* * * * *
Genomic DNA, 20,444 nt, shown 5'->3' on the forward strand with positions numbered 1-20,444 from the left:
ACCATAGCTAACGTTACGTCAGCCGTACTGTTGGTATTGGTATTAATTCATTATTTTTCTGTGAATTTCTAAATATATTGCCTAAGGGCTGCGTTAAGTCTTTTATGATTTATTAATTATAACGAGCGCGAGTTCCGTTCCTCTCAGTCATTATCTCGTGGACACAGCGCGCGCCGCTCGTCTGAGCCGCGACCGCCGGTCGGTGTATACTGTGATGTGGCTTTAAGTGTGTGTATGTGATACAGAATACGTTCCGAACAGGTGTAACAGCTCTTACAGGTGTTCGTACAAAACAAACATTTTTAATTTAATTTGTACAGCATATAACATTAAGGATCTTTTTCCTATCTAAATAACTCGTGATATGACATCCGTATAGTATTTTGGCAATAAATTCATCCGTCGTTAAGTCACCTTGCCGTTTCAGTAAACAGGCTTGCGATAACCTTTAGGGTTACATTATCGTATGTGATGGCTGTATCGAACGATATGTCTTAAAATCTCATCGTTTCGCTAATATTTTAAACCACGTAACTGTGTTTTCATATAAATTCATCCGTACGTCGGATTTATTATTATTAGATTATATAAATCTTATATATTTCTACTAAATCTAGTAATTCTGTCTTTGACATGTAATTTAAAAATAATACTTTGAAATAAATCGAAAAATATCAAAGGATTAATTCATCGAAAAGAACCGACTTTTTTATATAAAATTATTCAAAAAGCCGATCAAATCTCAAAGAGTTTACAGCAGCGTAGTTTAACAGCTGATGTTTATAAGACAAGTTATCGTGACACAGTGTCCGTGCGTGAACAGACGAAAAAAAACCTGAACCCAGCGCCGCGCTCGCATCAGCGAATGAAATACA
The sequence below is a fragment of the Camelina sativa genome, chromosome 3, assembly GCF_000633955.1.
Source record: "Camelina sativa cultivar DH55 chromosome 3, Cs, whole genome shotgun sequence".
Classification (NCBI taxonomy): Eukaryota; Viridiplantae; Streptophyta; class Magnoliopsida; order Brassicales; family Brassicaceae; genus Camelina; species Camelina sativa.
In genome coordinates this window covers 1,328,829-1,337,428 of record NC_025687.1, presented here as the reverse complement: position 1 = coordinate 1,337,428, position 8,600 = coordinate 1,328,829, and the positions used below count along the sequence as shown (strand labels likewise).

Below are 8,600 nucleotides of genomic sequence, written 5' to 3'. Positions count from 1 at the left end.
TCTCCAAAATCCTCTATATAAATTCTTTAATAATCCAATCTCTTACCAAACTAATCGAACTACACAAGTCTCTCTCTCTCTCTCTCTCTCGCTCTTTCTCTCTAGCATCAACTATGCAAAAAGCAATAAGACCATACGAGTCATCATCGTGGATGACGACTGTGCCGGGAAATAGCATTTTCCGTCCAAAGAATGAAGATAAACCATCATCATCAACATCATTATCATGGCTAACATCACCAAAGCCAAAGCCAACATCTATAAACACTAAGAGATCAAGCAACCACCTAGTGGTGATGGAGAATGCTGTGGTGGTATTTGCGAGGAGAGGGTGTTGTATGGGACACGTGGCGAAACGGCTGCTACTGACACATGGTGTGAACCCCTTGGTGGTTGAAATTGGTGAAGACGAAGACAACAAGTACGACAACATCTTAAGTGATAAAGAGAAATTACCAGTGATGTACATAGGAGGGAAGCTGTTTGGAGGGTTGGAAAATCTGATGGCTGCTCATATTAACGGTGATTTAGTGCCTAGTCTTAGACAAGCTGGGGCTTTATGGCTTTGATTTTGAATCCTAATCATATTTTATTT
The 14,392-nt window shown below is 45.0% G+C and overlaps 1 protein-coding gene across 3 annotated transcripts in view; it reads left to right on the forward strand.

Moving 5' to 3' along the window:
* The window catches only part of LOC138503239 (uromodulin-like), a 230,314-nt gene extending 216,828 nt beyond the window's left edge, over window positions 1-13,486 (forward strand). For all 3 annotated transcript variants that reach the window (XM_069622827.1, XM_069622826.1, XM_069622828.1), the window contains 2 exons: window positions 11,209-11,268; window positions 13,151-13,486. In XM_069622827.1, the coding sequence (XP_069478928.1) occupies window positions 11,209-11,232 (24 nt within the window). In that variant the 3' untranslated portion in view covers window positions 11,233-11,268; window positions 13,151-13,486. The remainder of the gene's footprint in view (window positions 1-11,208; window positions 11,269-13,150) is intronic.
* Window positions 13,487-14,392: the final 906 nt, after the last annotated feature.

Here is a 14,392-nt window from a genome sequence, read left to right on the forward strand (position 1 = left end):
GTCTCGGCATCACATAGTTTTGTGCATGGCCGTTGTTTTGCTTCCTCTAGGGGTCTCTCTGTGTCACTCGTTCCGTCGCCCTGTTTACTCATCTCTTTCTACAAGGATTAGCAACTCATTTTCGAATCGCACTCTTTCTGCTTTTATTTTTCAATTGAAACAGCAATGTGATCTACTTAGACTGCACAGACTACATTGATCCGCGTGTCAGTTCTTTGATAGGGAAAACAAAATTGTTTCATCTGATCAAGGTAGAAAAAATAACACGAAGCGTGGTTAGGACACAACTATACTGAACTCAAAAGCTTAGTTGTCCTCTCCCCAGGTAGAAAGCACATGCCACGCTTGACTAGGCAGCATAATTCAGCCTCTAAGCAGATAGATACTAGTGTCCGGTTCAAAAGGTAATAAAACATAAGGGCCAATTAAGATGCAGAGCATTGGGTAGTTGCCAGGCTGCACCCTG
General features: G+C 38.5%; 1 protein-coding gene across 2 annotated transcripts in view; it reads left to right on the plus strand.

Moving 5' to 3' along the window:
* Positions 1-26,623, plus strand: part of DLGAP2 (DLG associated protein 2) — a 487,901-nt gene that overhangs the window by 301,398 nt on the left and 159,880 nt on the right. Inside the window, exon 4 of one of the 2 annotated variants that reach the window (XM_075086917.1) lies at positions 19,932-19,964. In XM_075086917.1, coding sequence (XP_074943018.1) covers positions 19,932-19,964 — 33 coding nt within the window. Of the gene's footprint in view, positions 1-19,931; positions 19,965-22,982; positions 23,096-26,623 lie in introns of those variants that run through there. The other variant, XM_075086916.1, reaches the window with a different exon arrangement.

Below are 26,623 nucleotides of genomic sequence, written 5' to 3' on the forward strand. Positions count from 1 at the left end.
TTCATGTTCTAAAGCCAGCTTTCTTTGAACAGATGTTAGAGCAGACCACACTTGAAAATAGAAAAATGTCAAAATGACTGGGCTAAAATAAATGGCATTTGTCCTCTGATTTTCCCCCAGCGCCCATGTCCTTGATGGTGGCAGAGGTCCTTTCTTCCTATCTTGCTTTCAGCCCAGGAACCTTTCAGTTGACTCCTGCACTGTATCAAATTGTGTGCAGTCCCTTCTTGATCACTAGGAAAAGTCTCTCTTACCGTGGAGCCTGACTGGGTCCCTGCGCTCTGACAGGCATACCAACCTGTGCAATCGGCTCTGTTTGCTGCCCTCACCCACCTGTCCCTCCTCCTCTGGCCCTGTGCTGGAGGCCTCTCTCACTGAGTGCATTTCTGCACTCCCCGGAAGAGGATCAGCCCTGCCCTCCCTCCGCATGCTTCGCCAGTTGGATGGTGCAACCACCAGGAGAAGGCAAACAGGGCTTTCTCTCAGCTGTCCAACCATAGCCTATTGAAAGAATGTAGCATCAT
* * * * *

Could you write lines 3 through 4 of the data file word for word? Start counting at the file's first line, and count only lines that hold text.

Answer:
The sequence below is a fragment of the Camelina sativa genome, chromosome 3, assembly GCF_000633955.1.
Source record: "Camelina sativa cultivar DH55 chromosome 3, Cs, whole genome shotgun sequence".